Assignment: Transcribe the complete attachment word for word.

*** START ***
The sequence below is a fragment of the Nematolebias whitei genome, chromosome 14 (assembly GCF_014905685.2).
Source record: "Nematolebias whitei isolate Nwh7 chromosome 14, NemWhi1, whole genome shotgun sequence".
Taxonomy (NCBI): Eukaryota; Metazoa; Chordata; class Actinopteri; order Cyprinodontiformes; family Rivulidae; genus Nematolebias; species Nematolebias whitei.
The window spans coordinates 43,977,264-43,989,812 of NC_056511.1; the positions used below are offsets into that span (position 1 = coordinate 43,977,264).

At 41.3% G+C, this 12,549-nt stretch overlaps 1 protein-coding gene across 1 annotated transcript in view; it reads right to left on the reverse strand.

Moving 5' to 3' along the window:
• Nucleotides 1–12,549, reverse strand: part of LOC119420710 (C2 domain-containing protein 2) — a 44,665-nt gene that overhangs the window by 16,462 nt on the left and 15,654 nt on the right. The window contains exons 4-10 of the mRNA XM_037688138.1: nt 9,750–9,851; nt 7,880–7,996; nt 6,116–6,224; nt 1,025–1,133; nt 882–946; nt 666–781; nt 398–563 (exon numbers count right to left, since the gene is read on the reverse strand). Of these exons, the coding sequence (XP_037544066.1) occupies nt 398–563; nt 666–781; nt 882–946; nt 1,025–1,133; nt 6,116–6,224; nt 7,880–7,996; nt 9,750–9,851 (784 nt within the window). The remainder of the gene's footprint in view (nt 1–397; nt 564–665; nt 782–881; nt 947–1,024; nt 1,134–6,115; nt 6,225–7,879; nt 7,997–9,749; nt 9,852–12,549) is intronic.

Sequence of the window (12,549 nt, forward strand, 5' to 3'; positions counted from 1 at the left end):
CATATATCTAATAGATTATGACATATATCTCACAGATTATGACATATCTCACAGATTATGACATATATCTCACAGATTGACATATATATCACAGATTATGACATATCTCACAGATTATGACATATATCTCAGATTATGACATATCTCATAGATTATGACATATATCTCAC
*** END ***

The sequence below is a fragment of the Nematolebias whitei genome, chromosome 14 (assembly GCF_014905685.2).
Source record: "Nematolebias whitei isolate Nwh7 chromosome 14, NemWhi1, whole genome shotgun sequence".
Taxonomy (NCBI): Eukaryota; Metazoa; Chordata; class Actinopteri; order Cyprinodontiformes; family Rivulidae; genus Nematolebias; species Nematolebias whitei.
The window spans coordinates 43,977,264-43,989,812 of NC_056511.1; the positions used below are offsets into that span (position 1 = coordinate 43,977,264).

At 41.3% G+C, this 12,549-nt stretch overlaps 1 protein-coding gene across 1 annotated transcript in view; it reads right to left on the reverse strand.

Moving 5' to 3' along the window:
• Nucleotides 1–12,549, reverse strand: part of LOC119420710 (C2 domain-containing protein 2) — a 44,665-nt gene that overhangs the window by 16,462 nt on the left and 15,654 nt on the right. The window contains exons 4-10 of the mRNA XM_037688138.1: nt 9,750–9,851; nt 7,880–7,996; nt 6,116–6,224; nt 1,025–1,133; nt 882–946; nt 666–781; nt 398–563 (exon numbers count right to left, since the gene is read on the reverse strand). Of these exons, the coding sequence (XP_037544066.1) occupies nt 398–563; nt 666–781; nt 882–946; nt 1,025–1,133; nt 6,116–6,224; nt 7,880–7,996; nt 9,750–9,851 (784 nt within the window). The remainder of the gene's footprint in view (nt 1–397; nt 564–665; nt 782–881; nt 947–1,024; nt 1,134–6,115; nt 6,225–7,879; nt 7,997–9,749; nt 9,852–12,549) is intronic.

Sequence of the window (12,549 nt, forward strand, 5' to 3'; positions counted from 1 at the left end):
CATATATCTAATAGATTATGACATATATCTCACAGATTATGACATATCTCACAGATTATGACATATATCTCACAGATTGACATATATATCACAGATTATGACATATCTCACAGATTATGACATATATCTCAGATTATGACATATCTCATAGATTATGACATATATCTCAC